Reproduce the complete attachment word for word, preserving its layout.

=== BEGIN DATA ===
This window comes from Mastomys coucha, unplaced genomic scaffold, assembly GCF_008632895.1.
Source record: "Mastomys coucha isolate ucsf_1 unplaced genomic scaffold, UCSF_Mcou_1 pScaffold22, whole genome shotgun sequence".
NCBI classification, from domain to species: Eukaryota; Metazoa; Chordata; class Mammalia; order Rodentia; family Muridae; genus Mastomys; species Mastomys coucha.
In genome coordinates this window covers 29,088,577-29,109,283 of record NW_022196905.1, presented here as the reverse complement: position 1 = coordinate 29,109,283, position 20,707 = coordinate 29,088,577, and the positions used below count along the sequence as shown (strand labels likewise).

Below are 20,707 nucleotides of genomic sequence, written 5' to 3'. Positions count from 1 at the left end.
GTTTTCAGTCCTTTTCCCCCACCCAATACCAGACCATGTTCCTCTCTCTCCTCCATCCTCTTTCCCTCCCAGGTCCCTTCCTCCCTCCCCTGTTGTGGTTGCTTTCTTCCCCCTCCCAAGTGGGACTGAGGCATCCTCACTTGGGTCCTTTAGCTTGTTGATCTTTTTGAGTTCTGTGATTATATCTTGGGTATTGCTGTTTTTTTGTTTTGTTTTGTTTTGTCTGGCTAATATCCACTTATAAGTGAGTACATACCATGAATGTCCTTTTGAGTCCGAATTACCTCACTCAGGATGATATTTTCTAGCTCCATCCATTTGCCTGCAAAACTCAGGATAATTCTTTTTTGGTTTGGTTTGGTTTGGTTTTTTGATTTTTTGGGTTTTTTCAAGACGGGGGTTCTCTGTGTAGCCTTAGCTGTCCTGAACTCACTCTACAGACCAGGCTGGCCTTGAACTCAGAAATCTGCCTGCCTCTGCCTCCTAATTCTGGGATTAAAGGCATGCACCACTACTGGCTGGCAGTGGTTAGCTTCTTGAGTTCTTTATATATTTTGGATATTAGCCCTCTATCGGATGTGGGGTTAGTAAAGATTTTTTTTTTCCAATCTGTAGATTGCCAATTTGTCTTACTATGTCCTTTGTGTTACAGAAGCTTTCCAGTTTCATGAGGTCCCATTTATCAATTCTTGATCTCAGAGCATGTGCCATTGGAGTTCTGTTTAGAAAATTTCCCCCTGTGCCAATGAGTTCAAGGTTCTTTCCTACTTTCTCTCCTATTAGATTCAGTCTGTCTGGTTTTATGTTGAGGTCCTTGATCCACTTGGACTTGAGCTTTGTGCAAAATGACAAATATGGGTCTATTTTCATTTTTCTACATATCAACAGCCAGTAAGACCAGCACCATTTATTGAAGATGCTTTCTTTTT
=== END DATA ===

This window comes from Mastomys coucha, unplaced genomic scaffold, assembly GCF_008632895.1.
Source record: "Mastomys coucha isolate ucsf_1 unplaced genomic scaffold, UCSF_Mcou_1 pScaffold22, whole genome shotgun sequence".
NCBI classification, from domain to species: Eukaryota; Metazoa; Chordata; class Mammalia; order Rodentia; family Muridae; genus Mastomys; species Mastomys coucha.
In genome coordinates this window covers 29,088,577-29,109,283 of record NW_022196905.1, presented here as the reverse complement: position 1 = coordinate 29,109,283, position 20,707 = coordinate 29,088,577, and the positions used below count along the sequence as shown (strand labels likewise).

Below are 20,707 nucleotides of genomic sequence, written 5' to 3'. Positions count from 1 at the left end.
GTTTTCAGTCCTTTTCCCCCACCCAATACCAGACCATGTTCCTCTCTCTCCTCCATCCTCTTTCCCTCCCAGGTCCCTTCCTCCCTCCCCTGTTGTGGTTGCTTTCTTCCCCCTCCCAAGTGGGACTGAGGCATCCTCACTTGGGTCCTTTAGCTTGTTGATCTTTTTGAGTTCTGTGATTATATCTTGGGTATTGCTGTTTTTTTGTTTTGTTTTGTTTTGTCTGGCTAATATCCACTTATAAGTGAGTACATACCATGAATGTCCTTTTGAGTCCGAATTACCTCACTCAGGATGATATTTTCTAGCTCCATCCATTTGCCTGCAAAACTCAGGATAATTCTTTTTTGGTTTGGTTTGGTTTGGTTTTTTGATTTTTTGGGTTTTTTCAAGACGGGGGTTCTCTGTGTAGCCTTAGCTGTCCTGAACTCACTCTACAGACCAGGCTGGCCTTGAACTCAGAAATCTGCCTGCCTCTGCCTCCTAATTCTGGGATTAAAGGCATGCACCACTACTGGCTGGCAGTGGTTAGCTTCTTGAGTTCTTTATATATTTTGGATATTAGCCCTCTATCGGATGTGGGGTTAGTAAAGATTTTTTTTTTCCAATCTGTAGATTGCCAATTTGTCTTACTATGTCCTTTGTGTTACAGAAGCTTTCCAGTTTCATGAGGTCCCATTTATCAATTCTTGATCTCAGAGCATGTGCCATTGGAGTTCTGTTTAGAAAATTTCCCCCTGTGCCAATGAGTTCAAGGTTCTTTCCTACTTTCTCTCCTATTAGATTCAGTCTGTCTGGTTTTATGTTGAGGTCCTTGATCCACTTGGACTTGAGCTTTGTGCAAAATGACAAATATGGGTCTATTTTCATTTTTCTACATATCAACAGCCAGTAAGACCAGCACCATTTATTGAAGATGCTTTCTTTTT